How can I wake up every day and believe that God is at work? And he says, well, here's what I want you to do, here's how you begin moving in that direction. He asks a question, I love this. He says, so if God is at work in all things and all things aren't good things, "What shall we say then"? This is amazing. "What, then, shall we say in response", there's our word, reaction. "What, then, shall we say in response to these things"? In other words, how should we react? How should we respond to which things? He would say, well, all things, because God is working through all things, even the disappointing things, the out of left field things, the now what, not again things. And then what he says next is so amazing, what he says next really could be a game changer for many of us. He tells us how to steel ourselves or how to prepare ourselves for an over-underreaction. He says in the moment when you get that news, when she walks in with that attitude, when he walks back in and now you're gonna have that hard conversation.

When you read the email, you get the letter, or you don't get the letter, in those moments, Paul says, you should pause and ask this question, like literally ask it. Look what he says, "What, then, shall we say"? what then shall we say? He says, I'm giving you exactly what you should say in those moments. Maybe out loud or certainly in your heart, here's what he says we should say. Ready for this? You've heard this before, but maybe not in this context, what shall we say to all these things? "If God is for us, who can be against us"? "If God is for us, who can be against this"? If God is for us then who or what can really be against us?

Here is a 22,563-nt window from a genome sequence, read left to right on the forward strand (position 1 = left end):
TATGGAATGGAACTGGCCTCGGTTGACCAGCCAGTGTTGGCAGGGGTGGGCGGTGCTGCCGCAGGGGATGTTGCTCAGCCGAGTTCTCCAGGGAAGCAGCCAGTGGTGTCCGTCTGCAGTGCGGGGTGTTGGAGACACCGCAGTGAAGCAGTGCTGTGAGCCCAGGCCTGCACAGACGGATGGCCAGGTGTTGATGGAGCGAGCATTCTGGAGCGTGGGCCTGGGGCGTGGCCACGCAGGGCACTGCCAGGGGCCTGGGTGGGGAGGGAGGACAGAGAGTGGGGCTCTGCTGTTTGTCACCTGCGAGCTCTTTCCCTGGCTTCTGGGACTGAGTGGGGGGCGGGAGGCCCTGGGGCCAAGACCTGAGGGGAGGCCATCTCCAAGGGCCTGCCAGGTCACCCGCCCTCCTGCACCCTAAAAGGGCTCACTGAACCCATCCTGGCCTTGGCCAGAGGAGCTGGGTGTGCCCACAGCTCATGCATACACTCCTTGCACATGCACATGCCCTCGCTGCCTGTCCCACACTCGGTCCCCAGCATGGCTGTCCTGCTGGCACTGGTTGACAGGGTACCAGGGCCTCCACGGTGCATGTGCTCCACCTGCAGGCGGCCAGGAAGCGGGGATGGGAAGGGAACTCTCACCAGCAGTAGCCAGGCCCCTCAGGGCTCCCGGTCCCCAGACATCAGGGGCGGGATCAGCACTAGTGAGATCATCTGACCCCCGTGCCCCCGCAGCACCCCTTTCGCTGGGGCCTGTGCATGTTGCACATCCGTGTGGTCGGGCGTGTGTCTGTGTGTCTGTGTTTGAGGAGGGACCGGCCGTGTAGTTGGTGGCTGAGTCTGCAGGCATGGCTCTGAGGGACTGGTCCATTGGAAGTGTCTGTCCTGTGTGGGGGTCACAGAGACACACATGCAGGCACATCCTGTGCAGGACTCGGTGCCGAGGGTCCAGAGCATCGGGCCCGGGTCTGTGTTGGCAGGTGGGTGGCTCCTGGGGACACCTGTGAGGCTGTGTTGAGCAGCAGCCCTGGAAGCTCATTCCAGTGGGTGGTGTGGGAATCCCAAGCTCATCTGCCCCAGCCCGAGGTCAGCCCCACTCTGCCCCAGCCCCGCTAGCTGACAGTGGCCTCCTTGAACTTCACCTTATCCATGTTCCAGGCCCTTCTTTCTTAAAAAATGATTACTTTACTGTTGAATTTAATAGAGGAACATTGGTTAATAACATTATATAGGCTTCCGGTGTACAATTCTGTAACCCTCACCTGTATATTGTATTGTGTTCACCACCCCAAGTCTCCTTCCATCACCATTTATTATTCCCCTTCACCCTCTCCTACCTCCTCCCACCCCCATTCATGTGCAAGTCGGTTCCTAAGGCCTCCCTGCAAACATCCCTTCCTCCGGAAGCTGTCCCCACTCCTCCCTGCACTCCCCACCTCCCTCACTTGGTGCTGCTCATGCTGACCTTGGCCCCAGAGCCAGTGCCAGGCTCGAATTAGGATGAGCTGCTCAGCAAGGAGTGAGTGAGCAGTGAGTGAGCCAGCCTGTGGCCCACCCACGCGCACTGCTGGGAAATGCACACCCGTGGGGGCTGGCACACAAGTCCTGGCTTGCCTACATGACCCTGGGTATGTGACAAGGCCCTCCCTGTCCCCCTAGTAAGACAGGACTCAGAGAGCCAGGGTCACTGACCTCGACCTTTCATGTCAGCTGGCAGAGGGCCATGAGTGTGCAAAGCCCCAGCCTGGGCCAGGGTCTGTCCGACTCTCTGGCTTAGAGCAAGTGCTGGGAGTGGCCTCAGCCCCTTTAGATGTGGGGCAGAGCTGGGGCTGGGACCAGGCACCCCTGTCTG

Now, I want us to practice this out loud, I'm gonna change the pronoun, okay? So I'm gonna change the pronoun, so we make it personal. But here's what I want us to do, at all of our churches, if you're driving and watching and listening, or maybe you're sitting with a group of people, and this is gonna feel kind of weird to talk out loud, 'cause there's just three of you, I just want you to do it anyway, if you're by yourself. I want you to hear yourself say this, because this is the key, this is the perspective, this is the pause and ask, this is the how do I get to the next moment without losing my mind, or losing my reputation, or losing any hope of ever working here again, or losing my relationship with my husband, or wife, or my son, or my father, or my mom, okay? So I'll say it, then you say it: "If God is for me. Who can be against me"? One more time, "If God is for me. Who can be against me"?